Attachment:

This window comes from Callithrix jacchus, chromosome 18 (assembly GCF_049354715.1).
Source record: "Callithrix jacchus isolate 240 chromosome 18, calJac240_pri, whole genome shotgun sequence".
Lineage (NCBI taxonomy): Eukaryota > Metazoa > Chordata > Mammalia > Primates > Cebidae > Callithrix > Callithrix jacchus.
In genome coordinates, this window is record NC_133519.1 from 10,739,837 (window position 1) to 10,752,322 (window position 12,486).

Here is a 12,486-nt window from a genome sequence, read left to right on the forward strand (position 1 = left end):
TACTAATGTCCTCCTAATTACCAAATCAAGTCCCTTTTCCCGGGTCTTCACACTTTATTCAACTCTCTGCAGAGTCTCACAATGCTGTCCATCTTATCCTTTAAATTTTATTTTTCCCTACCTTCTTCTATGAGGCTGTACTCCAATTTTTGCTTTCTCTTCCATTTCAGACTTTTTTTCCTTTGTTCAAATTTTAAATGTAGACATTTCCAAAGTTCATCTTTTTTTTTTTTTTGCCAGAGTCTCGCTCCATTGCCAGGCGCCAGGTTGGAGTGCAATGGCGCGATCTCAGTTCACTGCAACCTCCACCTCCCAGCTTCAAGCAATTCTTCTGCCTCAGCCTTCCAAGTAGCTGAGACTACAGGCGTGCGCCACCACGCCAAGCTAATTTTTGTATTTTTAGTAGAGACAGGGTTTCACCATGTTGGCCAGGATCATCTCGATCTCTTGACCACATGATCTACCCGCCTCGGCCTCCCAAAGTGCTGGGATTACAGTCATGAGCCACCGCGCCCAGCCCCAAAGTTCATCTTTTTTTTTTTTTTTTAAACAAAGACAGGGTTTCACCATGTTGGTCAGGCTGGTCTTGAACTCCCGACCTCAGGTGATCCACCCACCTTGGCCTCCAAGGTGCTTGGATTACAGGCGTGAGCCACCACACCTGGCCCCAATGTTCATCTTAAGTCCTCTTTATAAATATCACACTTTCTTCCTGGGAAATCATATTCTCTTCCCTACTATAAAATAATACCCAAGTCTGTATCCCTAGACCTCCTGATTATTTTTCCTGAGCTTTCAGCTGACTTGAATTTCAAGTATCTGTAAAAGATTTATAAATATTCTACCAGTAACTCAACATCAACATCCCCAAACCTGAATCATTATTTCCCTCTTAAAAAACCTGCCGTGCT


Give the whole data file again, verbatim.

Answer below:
This window comes from Callithrix jacchus, chromosome 18 (assembly GCF_049354715.1).
Source record: "Callithrix jacchus isolate 240 chromosome 18, calJac240_pri, whole genome shotgun sequence".
Lineage (NCBI taxonomy): Eukaryota > Metazoa > Chordata > Mammalia > Primates > Cebidae > Callithrix > Callithrix jacchus.
In genome coordinates, this window is record NC_133519.1 from 10,739,837 (window position 1) to 10,752,322 (window position 12,486).

Here is a 12,486-nt window from a genome sequence, read left to right on the forward strand (position 1 = left end):
TACTAATGTCCTCCTAATTACCAAATCAAGTCCCTTTTCCCGGGTCTTCACACTTTATTCAACTCTCTGCAGAGTCTCACAATGCTGTCCATCTTATCCTTTAAATTTTATTTTTCCCTACCTTCTTCTATGAGGCTGTACTCCAATTTTTGCTTTCTCTTCCATTTCAGACTTTTTTTCCTTTGTTCAAATTTTAAATGTAGACATTTCCAAAGTTCATCTTTTTTTTTTTTTTGCCAGAGTCTCGCTCCATTGCCAGGCGCCAGGTTGGAGTGCAATGGCGCGATCTCAGTTCACTGCAACCTCCACCTCCCAGCTTCAAGCAATTCTTCTGCCTCAGCCTTCCAAGTAGCTGAGACTACAGGCGTGCGCCACCACGCCAAGCTAATTTTTGTATTTTTAGTAGAGACAGGGTTTCACCATGTTGGCCAGGATCATCTCGATCTCTTGACCACATGATCTACCCGCCTCGGCCTCCCAAAGTGCTGGGATTACAGTCATGAGCCACCGCGCCCAGCCCCAAAGTTCATCTTTTTTTTTTTTTTTTAAACAAAGACAGGGTTTCACCATGTTGGTCAGGCTGGTCTTGAACTCCCGACCTCAGGTGATCCACCCACCTTGGCCTCCAAGGTGCTTGGATTACAGGCGTGAGCCACCACACCTGGCCCCAATGTTCATCTTAAGTCCTCTTTATAAATATCACACTTTCTTCCTGGGAAATCATATTCTCTTCCCTACTATAAAATAATACCCAAGTCTGTATCCCTAGACCTCCTGATTATTTTTCCTGAGCTTTCAGCTGACTTGAATTTCAAGTATCTGTAAAAGATTTATAAATATTCTACCAGTAACTCAACATCAACATCCCCAAACCTGAATCATTATTTCCCTCTTAAAAAACCTGCCGTGCT